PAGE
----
The global pandemic affected all aspects of our lives this year, and that includes music releases. A lot of bands found new ways to record, and with no tours to sell tickets and merchandise, I feel they could use our album purchases more than ever. My collection grew with 59 albums from 2020 as well as the usual catalog backfill.
One category of music that really rose in prominence this year was, for lack of better terminology, "solo albums from rock/metal guitarists". Paul Wardingham regularly makes appearances on my list, but this year he's joined by strong albums from John Petrucci (Dream Theater, Liquid Tension Experiment), Kiko Loureiro (Megadeth, Angra), and Reb Beach (Winger, Whitesnake, Dokken). We also got a couple of genre-busting surprise albums from Taylor Swift, which would qualify as my top 2 favorites from her.
All that said, progressive rock and metal tend to be my favorites, and this was an exceptional year for prog. There's a lot in my list to love for the prog fans. If you wish to be transported back to the 1970's with an album that sounds like the love child of Yes, King Crimson, and ELP, then definitely don't miss Wobbler's newest. Links to everything are below.
The third album from German hard rock band Lucifer is my first exposure, and I find there's a lot to love in their 70's influenced occult tinged presentation. Johanna Sadonis is positively beguiling as the perfect front woman for the band. Their name will unfortunately mean that many in the US will likely never listen to their music; the subject matter is less of an issue as Sweden's Ghost has proved with their US explosion with their own 70's influence occult-centric "Meliora", my favorite album of 2015. If you skip this album because of the name of the band, you're doing your ears a disservice.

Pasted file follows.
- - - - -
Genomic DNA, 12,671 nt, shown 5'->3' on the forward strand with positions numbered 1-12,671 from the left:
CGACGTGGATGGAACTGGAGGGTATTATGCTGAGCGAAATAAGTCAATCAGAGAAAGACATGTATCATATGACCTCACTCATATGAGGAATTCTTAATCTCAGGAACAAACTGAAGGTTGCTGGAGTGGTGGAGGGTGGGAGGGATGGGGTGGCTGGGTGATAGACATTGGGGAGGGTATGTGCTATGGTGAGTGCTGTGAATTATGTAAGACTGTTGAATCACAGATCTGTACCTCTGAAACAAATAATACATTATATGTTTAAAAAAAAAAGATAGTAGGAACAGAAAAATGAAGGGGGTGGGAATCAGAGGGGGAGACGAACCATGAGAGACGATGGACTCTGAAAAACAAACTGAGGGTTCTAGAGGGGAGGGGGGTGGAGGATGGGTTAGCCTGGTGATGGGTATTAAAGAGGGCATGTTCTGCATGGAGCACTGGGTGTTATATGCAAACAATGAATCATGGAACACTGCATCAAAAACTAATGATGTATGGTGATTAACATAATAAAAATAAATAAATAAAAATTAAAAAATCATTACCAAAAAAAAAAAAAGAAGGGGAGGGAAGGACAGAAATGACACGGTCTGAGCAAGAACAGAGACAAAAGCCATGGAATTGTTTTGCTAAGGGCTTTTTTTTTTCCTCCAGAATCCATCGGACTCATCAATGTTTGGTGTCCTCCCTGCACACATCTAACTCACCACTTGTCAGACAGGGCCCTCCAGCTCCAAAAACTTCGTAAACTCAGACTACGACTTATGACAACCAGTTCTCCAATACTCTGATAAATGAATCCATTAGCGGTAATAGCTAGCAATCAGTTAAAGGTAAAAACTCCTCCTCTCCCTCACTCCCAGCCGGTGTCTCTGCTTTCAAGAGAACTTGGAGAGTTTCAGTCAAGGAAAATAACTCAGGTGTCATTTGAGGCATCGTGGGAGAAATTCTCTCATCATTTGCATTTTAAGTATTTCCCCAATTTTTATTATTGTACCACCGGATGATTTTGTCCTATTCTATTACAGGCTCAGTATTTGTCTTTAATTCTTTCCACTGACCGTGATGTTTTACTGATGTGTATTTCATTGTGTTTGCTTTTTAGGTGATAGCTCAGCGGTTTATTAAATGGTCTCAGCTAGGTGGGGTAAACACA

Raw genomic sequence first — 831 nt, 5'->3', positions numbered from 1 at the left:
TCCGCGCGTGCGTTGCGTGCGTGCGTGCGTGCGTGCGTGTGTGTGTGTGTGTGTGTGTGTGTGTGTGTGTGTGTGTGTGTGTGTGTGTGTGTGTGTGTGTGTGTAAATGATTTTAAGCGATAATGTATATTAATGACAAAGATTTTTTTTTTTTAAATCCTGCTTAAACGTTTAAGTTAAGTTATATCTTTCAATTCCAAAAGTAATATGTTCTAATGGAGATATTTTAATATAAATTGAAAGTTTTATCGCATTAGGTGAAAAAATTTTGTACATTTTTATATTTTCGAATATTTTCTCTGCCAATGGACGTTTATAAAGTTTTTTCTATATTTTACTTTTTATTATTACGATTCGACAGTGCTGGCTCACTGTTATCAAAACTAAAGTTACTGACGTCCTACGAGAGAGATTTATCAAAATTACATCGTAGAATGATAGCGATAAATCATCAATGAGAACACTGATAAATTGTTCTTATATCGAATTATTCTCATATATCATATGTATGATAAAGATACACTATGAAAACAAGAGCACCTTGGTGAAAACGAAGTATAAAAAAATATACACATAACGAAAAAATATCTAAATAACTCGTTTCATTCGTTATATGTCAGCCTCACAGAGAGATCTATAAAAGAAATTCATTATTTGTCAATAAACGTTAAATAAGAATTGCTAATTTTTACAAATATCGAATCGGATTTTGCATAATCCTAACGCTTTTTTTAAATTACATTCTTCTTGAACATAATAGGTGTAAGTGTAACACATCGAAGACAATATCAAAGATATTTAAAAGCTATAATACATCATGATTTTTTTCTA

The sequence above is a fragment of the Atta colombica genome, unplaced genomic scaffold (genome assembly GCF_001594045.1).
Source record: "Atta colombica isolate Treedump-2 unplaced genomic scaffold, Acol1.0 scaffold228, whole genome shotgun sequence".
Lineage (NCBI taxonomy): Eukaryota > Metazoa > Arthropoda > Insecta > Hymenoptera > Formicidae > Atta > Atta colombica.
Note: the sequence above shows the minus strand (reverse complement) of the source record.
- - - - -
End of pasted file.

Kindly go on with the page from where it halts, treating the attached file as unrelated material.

The Pineapple Thief have been delivering solid progressive rock albums for more than 20 years. I heard this release described as a salve for the fact that Porcupine Tree are no longer recording music. In truth, the style of this album feels more like a blend of the heavier bits of Porcupine Tree and the more introspective pieces of Steven Wilson's solo career. It probably doesn't hurt that drum legend Gavin Harrison is playing with the band (and also played with Porcupine Tree); he has a uniquely colorful percussion style that permeates a lot of the music here to cause the comparison. Regardless, this is an extremely well done and enjoyable album on its own right and easily earned a slot on my list this year.